"I wanted to play Sophie from the first reading of the script as I felt that I knew her, I’ve met her before, and that I knew her struggle" – Arlene McKenna
The next problem with writing couples is that there usually tends to be two of them. Creating a convincing couple was a new challenge for me; I was determined to make them distinctive as individuals with their own needs, different personalities and flaws but they also had to naturally fit together within this relationship. And if James was the cool, logical “head” of the couple then I knew Sophie had to be the beating heart.
Now you might think that, thanks to shared anatomy, writing a female character is the dream for all female writers – but that’s not necessary true. Just as males and functioning relationships can be a mystery to me, women are no exception. Desperate to avoid the token “female character”, I knew that I had to take extra care while developing Sophie to ensure that she felt as real as any other human. It was by delving deep into this girl’s desires, fears and motivations that I really began to grasp where her true frustrations lie.
Once I understood Sophie’s character, casting the role became more interesting because I knew that finding an actress equally capable of portraying this complex mix of emotions would be a real challenge. We auditioned several brilliant actresses but when I met Arlene there was just some irresistibly authentic and heartfelt about her performance; almost a palpable heaviness to her as though those creeping doubts and insecurities were really weighing her down. It was just fantastic watching Arlene completely connect with all the character’s struggles with her failures, disappointment, longing and love simmering beneath the surface – just waiting to implode.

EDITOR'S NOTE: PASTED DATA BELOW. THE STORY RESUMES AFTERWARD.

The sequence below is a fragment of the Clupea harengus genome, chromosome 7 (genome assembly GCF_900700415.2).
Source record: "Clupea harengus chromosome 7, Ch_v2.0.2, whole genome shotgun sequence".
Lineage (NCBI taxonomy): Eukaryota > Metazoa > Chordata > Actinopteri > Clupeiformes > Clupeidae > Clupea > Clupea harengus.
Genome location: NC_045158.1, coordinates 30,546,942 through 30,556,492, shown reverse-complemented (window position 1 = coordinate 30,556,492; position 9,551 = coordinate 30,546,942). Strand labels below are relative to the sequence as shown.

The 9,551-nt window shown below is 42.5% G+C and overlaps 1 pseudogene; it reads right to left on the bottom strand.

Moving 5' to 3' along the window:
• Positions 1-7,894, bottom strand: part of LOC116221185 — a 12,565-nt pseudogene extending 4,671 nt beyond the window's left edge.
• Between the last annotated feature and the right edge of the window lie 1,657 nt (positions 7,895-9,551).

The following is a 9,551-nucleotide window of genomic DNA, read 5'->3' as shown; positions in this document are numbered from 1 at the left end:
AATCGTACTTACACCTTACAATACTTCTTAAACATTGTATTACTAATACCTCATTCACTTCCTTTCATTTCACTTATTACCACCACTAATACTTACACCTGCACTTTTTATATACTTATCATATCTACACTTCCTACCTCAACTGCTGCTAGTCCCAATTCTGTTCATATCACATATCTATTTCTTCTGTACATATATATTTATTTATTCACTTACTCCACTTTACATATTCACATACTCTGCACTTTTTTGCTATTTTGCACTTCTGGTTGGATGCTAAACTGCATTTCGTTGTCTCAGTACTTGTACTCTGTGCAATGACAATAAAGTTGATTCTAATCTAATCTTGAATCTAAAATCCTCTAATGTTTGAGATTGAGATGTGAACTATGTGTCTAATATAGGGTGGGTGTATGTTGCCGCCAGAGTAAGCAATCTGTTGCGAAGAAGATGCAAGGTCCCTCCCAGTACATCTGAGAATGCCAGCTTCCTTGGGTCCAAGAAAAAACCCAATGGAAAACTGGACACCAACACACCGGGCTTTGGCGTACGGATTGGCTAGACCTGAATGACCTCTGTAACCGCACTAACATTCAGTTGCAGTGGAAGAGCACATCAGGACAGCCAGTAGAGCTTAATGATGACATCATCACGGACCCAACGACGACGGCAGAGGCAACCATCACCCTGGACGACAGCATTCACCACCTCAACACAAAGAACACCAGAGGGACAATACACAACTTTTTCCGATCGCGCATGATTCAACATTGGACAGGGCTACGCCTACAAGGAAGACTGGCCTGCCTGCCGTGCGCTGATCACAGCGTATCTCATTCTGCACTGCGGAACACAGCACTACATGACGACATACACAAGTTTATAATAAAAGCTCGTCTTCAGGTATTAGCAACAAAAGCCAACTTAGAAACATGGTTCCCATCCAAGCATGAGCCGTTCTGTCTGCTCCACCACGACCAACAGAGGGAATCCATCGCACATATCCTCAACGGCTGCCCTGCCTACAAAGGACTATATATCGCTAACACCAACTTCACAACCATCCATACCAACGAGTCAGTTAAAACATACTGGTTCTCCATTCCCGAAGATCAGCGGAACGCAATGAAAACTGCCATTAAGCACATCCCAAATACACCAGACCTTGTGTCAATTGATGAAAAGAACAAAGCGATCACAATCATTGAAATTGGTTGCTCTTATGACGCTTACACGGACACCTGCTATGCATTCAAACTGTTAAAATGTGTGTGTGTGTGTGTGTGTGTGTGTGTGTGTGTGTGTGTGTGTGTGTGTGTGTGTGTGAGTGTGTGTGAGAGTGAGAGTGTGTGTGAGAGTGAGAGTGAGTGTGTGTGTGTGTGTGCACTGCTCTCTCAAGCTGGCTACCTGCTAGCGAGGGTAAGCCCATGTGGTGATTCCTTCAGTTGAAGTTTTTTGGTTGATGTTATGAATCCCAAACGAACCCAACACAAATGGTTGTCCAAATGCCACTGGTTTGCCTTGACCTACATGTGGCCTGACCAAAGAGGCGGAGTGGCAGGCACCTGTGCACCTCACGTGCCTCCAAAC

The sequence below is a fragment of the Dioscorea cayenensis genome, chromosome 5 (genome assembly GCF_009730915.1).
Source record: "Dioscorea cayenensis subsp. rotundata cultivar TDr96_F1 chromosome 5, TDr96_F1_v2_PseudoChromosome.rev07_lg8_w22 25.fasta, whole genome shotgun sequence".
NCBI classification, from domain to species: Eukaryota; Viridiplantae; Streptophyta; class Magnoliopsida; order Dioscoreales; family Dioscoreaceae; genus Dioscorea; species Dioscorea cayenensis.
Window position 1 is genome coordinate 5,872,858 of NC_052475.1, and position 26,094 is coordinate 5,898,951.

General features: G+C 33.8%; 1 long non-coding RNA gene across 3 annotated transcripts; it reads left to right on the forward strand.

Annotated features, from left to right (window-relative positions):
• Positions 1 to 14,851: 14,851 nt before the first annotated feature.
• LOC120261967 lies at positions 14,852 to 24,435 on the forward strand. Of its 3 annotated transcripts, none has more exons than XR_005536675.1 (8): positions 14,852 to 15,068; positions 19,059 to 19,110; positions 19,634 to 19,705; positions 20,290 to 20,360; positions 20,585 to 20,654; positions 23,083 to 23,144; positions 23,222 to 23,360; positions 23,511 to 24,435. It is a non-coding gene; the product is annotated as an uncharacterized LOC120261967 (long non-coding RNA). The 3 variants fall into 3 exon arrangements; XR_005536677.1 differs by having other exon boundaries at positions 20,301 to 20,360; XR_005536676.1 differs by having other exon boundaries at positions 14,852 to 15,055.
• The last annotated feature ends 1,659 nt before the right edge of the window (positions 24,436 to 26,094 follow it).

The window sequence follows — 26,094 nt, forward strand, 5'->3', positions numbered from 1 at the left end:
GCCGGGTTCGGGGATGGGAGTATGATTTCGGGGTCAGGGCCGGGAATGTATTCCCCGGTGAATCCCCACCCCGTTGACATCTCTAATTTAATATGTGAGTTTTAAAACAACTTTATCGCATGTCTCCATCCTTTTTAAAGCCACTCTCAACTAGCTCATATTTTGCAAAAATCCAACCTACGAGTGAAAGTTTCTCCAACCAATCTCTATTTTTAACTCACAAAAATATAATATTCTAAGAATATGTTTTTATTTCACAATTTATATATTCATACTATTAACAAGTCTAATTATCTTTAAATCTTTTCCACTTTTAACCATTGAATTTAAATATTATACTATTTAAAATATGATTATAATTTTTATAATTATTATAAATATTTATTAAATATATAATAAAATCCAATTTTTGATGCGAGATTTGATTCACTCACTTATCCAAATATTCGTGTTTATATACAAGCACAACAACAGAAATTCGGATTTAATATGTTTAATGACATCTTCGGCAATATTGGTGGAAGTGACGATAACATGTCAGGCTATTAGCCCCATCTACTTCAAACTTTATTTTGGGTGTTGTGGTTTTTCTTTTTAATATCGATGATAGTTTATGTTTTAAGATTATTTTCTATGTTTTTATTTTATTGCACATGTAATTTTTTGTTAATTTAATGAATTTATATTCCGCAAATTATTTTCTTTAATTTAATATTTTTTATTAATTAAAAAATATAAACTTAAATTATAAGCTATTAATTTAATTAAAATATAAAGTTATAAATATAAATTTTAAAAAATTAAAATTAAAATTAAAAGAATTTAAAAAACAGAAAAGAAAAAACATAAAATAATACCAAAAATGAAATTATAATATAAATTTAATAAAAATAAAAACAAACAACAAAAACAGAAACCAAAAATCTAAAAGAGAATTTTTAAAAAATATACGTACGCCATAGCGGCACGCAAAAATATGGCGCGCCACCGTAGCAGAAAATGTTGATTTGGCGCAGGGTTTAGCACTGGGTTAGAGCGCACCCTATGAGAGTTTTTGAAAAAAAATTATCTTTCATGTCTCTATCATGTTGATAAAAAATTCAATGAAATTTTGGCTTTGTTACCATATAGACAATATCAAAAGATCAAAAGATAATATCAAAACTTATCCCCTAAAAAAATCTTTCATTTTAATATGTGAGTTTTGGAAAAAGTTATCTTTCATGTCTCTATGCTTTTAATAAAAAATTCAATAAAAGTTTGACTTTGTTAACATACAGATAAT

When I asked Arlene, what compelled her to audition for the role, she told me: "I loved the character of Sophie because she is so relatable – women have either been her or known her. The struggle for her to be understood coupled with the uncertainty of the outcome made me love her more. She finally lets herself be vulnerable and I admire that courage."
Courageous, now that was an interesting interpretation because underneath all that frustration and anger, Sophie is afraid. When the cracks begin to show, she is starts questioning not only their future together but also herself. But worst, she doesn’t even feel like she can tell James; afraid that admitting it out loud would suddenly make it all real and she’d have to face the truth. So, when all her anxiety, denial and longings are suddenly brought out into the open, her vulnerability feels extra potent because her struggle, and her relief afterwards, is practically tangible on screen. I wanted to capture all that complexity and conflict within her while Arlene breathed life into the character.
But most of all, Sophie is a fighter: constantly fighting against the current while trying keep them from drifting apart. But the pull of long distance can be relentless and she’s getting tired of treading water, barely keeping her head above water. She’s beginning to realise that maybe she can’t keep fighting the current forever. There is definitely an underlying courage within Sophie – even if she doesn’t know it.